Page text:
Skip to Content

Make the Call for Comfort

Your One-Stop Shop for Everything HVAC!

Things To Know if You Are Considering a Heat Pump

Heat Pump Ratings: SEER & HSPF

When exploring options for heat pumps, it’s essential to understand how they are rated to ensure you choose the most efficient and cost-effective system. Two critical ratings are the Seasonal Energy Efficiency Ratio (SEER) and the Heating Seasonal Performance Factor (HSPF).

The minimum required ratings for heat pumps were recently updated in 2023. Keep reading to learn the current minimum requirements and what to look for in a new heat pump.


A SEER rating measures the cooling efficiency of the air conditioner or heat pump. The higher the SEER rating, the more efficient the unit is. Due to the humidity we experience in Virginia and Maryland each summer, we encourage homeowners to look for high SEER ratings, especially if you anticipate using the cooling function of your heat pump frequently.

In the South, the minimum standard SEER rating is 15, but high-efficiency units can have SEER ratings of 20 or higher.


On the other hand, HSPF assesses the heat pump's heating efficiency. Like SEER, a higher HSPF rating indicates higher efficiency. This rating is crucial for those living in cooler climates or expecting to rely heavily on the heating function of their heat pump.

The minimum standard HSPF rating set by current regulations is 8.8, but more efficient units can achieve ratings of 10 or above.

When selecting a heat pump, aiming for higher SEER and HSPF ratings can lead to significant energy savings over time.

Assessing the Value of Your Heat Pump Investment

When considering the purchase of a high-efficiency heat pump, weigh the initial cost against the potential long-term savings. Initially, heat pumps with higher SEER and HSPF ratings may come with a steeper price tag. However, these units are designed to consume less energy, leading to lower utility bills over the system's lifespan.

To assess the value of your investment, calculate the expected energy savings by subtracting the annual operating cost of the new high-efficiency unit from that of a standard-efficiency model. Next, divide the price difference between the two units by the projected annual savings to determine the payback period. A shorter payback period indicates a more advantageous investment.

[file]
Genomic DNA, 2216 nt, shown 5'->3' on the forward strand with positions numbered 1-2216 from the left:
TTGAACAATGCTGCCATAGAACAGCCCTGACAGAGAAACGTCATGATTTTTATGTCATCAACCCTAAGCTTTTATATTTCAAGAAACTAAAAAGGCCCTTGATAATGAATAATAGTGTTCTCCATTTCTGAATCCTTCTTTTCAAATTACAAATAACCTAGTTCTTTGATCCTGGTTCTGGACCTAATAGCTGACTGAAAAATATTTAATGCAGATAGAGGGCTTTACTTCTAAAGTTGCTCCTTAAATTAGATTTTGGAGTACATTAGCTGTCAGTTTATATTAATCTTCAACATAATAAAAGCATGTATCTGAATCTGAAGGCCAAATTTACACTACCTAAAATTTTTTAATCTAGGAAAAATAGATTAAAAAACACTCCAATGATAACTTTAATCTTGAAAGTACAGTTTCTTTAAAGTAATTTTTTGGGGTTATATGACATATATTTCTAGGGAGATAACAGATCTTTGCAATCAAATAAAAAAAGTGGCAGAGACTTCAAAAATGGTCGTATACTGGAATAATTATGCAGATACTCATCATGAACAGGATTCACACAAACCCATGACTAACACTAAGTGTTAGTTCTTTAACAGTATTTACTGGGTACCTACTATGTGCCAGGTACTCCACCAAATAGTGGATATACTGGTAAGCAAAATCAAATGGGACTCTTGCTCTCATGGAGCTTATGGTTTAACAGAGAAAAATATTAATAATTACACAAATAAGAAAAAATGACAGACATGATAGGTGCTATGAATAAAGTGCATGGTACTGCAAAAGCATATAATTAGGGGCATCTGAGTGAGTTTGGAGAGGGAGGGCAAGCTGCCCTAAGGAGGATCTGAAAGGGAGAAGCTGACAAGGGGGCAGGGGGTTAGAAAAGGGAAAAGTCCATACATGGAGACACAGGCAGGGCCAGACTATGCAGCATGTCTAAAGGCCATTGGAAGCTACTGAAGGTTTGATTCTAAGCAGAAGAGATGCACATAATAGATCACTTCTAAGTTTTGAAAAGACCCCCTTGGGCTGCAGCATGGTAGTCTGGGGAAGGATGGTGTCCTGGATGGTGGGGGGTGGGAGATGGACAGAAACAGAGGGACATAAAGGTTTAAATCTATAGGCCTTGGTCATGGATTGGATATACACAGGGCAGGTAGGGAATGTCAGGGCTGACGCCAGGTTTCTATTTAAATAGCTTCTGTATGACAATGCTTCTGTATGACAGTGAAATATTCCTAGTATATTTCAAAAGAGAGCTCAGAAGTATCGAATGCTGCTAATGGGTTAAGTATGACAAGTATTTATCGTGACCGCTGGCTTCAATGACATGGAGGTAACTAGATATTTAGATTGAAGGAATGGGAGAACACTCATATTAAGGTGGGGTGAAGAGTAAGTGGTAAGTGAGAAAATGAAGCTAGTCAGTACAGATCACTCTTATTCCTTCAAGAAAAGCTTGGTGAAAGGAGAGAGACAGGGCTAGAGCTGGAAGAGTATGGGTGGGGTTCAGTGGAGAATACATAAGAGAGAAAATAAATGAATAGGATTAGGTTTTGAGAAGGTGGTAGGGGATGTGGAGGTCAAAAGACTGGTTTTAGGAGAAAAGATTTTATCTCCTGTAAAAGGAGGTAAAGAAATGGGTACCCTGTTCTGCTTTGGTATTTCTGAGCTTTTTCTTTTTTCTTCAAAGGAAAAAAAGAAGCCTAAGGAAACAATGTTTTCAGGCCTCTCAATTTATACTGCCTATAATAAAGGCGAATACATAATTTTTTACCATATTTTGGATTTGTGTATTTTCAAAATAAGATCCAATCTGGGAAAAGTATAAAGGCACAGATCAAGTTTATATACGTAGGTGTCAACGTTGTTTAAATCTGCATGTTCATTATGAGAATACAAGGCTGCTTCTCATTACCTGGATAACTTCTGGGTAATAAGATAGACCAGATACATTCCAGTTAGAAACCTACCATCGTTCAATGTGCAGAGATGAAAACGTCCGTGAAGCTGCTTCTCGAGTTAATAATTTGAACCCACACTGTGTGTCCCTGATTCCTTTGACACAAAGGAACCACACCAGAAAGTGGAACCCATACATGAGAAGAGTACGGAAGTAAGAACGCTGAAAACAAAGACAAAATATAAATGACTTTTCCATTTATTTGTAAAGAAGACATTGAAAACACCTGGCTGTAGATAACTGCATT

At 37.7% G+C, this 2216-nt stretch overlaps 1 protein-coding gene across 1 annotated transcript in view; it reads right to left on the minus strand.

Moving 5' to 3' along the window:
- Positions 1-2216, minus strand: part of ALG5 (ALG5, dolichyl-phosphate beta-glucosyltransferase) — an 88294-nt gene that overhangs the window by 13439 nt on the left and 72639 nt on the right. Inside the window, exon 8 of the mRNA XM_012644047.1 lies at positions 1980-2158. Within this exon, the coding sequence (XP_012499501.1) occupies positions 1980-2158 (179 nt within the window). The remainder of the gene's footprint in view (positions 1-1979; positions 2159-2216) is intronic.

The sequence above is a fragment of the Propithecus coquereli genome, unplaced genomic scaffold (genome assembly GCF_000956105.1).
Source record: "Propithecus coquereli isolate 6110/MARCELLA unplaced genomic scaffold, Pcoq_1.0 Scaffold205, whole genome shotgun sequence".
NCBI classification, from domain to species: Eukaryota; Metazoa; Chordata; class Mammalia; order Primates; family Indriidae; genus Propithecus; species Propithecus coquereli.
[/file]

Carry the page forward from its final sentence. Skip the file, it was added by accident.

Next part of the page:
Additionally, consider potential rebates or tax credits for installing energy-efficient heating and cooling systems, as these can significantly reduce the upfront cost. Remember, investing in a high-efficiency heat pump translates to monetary savings and benefits the environment by reducing energy consumption.

How Heat Pumps Save You Money on Utility Bills

Heat pumps have become increasingly popular due to their dual functionality and energy-saving capabilities. Unlike traditional heating and cooling systems that generate heat or rely on cooling agents, heat pumps work by transferring heat from one place to another.

During colder months, they extract heat from the outside air or ground and move it indoors, and in warmer seasons, they reverse the process, removing heat from your home to cool it. This heat transfer method is significantly more energy-efficient than generating heat, contributing to lower utility bills.

Furthermore, because heat pumps serve both heating and cooling purposes, they eliminate the need to install and maintain separate systems for each. This consolidated approach simplifies home heating and cooling and further lowers operational costs, making heat pumps an economical and environmentally friendly option for year-round comfort.

Are you considering converting your HVAC system to a heat pump? Contact our Donmar Heating, Cooling & Plumbing heat pump specialists to discuss your options.

Share To: